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Ohio Atheists

Looking for some of the godless in Ohio? Look no further! :)

Members: 234
Latest Activity: Oct 6, 2013

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Started by Steve. Last reply by Steven Craig May 20, 2013. 1 Reply

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Comment by Phillip Borders on September 20, 2010 at 5:59pm
Howdy, Eric. Welcome to the Buckeye state. I'm sure you have been getting enough Buckeye fever. Where are ya from? What r u studying?
Comment by Eric R. on September 19, 2010 at 9:05pm
Hey y'all. I just moved here to Ohio! I'm Eric, a grad student at OSU.
Comment by Phillip Borders on September 6, 2010 at 11:02am
Thank you all for the comments. They all were helpful.

DH- I do agree with you about coming out as a minority so that the issue can have a face to it. Then, hopefully, the fearful, ignorant(which is most of them) will sees a different side, someone they know which maybe will destigmatize the issue a little by little each time someone comes out. I definitely agree with this for us gays. But, it took time for me to get to that level. I'm hoping I will take the risk soon.
Betsy, Brent and Loren- I am hoping to get to the point that I won't care what others say rather soon. I have found it is easier being my self that hiding.
Nathan- thanks fellow Pastafarian!
Comment by Betsy McCall on September 6, 2010 at 10:37am
Brent, my mom used to tell me I was "too militant" just for openly calling myself an atheist. She thought "agnostic" was less "confrontational". In the beginning, nothing is mild enough; they want you back in the closet. Only by being truthful in a direct fashion, and giving them some time to adjust, can you ever hope they will come around. They won't like it at first, but in the long run, it's better for everyone. I kept my mouth shut until I was sure for myself, after that, hiding it wasn't going to help anyone.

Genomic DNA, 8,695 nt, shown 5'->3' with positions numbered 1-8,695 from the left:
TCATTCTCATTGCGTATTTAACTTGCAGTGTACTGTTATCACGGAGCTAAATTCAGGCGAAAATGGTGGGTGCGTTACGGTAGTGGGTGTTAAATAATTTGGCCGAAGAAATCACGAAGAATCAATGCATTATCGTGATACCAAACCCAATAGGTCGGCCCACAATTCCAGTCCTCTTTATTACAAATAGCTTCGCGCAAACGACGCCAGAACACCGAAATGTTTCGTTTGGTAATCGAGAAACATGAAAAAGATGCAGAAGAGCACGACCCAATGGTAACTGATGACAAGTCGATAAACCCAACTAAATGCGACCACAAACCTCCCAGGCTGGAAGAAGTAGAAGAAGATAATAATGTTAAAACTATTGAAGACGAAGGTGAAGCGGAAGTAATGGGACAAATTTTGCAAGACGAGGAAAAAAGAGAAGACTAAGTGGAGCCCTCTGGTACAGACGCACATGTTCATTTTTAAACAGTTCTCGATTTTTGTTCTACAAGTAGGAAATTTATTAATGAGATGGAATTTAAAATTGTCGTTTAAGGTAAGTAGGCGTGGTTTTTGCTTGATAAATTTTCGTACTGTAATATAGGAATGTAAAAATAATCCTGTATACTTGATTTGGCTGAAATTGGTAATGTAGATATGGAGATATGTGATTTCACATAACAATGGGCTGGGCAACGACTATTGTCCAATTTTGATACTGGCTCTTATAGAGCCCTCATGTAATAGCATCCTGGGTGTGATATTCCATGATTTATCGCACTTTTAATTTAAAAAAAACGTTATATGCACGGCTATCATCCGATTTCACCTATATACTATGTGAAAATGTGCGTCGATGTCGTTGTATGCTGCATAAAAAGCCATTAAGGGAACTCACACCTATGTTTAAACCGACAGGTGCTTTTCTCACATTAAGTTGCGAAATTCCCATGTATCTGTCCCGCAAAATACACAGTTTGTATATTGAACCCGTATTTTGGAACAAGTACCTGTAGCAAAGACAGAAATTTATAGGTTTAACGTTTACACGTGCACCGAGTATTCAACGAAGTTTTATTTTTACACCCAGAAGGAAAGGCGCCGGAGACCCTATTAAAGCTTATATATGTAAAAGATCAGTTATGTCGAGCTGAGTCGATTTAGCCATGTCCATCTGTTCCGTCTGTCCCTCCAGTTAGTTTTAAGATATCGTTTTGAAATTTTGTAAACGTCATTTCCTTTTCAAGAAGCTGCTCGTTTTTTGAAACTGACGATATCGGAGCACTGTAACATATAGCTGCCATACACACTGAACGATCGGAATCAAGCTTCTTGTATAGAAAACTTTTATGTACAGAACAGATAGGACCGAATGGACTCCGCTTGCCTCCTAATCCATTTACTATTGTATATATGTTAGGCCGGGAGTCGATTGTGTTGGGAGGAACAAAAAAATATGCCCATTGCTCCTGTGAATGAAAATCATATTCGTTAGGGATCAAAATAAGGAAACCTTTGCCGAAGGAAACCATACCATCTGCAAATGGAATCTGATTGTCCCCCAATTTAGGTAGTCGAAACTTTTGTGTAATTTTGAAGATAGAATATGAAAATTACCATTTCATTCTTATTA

Comment by Loren Miller on September 6, 2010 at 6:42am
I guess I'm old enough and cantankerous enough not to give a damn any more. When the quartet of Jehovah's Witnesses came to my door this past April, I decided I was going to play my cards face-up and if anyone didn't like it - TOUGH - and for the first time in my life, four words passed my lips in public: "I am an atheist."

No, I'm not on Facebook, no, I haven't any family locally, and I'm not certain it would matter if they WERE local. Yes, sometimes I wonder if someone Googles my name as a part of job research (I'm STILL looking nearly two years later), though I did that myself, and my name failed to come up after 7 pages of searches.

Part of this has to do with my past marriage and living a life which was not OPEN. Now I AM open, and it feels infinitely better than not being so. None of my neighbors know I'm an atheist, but then, none of them have asked. I see no reason not to tell them if they want to know what church I go to or whatever, but it will always be with the same friendly attitude I have always approached them.

How they react will be up to them.
Comment by DemonHype on September 6, 2010 at 1:53am
Re: Facebook reactions

Some religious people can be hard to gauge and can surprise you. Sometimes they don't react the way you expect them to (as individuals, of course--as an organized group they're more predictable). I've known pretty darn religious types who just let my atheism slide and can maintain a good friendship, and other, normally more liberal and accepting types, who are just distressed beyond all imagining at my atheism and feel the need to harass me into some kind of faith "for my own good".